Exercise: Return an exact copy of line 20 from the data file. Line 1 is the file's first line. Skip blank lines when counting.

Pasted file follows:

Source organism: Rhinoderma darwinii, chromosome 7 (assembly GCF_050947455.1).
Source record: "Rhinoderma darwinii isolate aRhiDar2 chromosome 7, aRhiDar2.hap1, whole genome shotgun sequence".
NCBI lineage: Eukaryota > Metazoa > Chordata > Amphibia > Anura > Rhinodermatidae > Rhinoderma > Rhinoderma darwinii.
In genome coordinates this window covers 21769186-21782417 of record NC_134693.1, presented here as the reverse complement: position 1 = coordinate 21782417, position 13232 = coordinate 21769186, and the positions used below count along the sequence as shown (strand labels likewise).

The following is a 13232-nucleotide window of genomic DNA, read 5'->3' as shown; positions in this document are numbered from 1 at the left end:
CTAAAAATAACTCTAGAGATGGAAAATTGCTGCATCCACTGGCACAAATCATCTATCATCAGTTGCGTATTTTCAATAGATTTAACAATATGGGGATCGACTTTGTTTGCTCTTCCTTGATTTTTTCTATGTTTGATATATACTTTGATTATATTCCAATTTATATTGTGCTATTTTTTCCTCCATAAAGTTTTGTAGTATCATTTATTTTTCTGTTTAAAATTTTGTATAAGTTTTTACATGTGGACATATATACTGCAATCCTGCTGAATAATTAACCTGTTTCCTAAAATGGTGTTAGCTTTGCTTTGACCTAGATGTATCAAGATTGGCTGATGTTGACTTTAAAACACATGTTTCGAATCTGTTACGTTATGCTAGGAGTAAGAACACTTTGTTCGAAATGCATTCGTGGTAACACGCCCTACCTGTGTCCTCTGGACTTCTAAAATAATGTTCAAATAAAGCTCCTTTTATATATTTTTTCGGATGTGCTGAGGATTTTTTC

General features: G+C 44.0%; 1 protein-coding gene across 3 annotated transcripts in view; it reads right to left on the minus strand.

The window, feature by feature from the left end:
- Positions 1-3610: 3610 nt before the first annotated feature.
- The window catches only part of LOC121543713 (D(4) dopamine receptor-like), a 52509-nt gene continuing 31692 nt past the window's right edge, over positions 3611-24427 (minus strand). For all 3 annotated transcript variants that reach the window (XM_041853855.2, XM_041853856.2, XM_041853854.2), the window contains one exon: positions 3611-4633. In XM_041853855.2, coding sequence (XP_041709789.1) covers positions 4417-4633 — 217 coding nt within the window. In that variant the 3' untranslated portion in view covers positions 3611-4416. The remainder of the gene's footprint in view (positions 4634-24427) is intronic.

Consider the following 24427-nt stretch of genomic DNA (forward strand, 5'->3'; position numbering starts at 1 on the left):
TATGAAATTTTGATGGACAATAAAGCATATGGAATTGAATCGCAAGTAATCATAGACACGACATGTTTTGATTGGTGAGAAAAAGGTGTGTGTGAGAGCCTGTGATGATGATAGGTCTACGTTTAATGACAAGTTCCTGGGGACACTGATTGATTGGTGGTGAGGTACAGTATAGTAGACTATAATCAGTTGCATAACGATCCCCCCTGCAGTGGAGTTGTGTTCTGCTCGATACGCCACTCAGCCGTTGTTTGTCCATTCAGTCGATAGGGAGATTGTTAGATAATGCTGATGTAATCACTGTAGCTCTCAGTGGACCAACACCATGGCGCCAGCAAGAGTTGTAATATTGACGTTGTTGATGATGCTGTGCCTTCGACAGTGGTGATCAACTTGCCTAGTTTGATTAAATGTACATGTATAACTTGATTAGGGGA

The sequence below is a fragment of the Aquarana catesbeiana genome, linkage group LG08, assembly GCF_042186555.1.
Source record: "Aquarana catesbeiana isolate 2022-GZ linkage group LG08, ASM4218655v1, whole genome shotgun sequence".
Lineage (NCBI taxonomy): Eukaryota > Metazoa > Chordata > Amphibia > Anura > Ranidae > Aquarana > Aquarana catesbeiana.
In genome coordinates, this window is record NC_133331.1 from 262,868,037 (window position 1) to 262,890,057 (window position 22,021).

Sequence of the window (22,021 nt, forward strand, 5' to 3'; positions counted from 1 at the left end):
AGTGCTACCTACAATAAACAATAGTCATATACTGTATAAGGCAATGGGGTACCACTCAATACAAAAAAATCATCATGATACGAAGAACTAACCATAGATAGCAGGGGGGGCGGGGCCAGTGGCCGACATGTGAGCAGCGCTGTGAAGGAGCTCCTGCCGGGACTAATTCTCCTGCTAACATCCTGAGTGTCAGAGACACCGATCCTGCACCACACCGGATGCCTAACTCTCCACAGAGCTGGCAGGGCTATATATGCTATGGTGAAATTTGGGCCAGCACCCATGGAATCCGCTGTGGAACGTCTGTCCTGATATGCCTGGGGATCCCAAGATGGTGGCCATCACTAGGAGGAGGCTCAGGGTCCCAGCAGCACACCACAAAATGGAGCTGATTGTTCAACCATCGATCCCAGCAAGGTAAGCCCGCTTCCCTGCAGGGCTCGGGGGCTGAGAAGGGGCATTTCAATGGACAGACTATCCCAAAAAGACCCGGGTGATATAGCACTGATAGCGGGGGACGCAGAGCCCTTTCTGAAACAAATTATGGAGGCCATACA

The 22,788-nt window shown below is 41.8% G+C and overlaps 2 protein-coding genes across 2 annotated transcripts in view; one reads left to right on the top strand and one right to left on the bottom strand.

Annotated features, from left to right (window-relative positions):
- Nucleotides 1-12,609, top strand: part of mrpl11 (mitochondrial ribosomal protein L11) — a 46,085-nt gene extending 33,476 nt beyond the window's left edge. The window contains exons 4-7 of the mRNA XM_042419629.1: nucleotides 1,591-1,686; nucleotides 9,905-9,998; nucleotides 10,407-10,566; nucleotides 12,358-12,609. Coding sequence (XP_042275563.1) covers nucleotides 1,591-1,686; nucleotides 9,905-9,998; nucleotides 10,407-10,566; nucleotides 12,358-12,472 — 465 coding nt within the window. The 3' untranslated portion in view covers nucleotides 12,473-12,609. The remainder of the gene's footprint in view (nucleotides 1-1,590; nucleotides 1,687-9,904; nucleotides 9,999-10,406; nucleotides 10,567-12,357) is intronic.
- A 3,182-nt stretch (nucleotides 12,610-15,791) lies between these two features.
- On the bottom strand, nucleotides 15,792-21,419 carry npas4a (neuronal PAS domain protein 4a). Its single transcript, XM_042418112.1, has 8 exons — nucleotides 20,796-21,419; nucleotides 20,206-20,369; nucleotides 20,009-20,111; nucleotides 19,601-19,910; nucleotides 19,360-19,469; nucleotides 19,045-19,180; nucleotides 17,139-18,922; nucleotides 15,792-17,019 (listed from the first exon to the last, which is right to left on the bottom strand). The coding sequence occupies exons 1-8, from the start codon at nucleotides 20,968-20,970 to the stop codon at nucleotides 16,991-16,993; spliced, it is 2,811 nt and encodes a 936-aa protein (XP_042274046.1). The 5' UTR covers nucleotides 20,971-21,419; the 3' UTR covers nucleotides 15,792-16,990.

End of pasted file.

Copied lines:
Annotated features, from left to right (window-relative positions):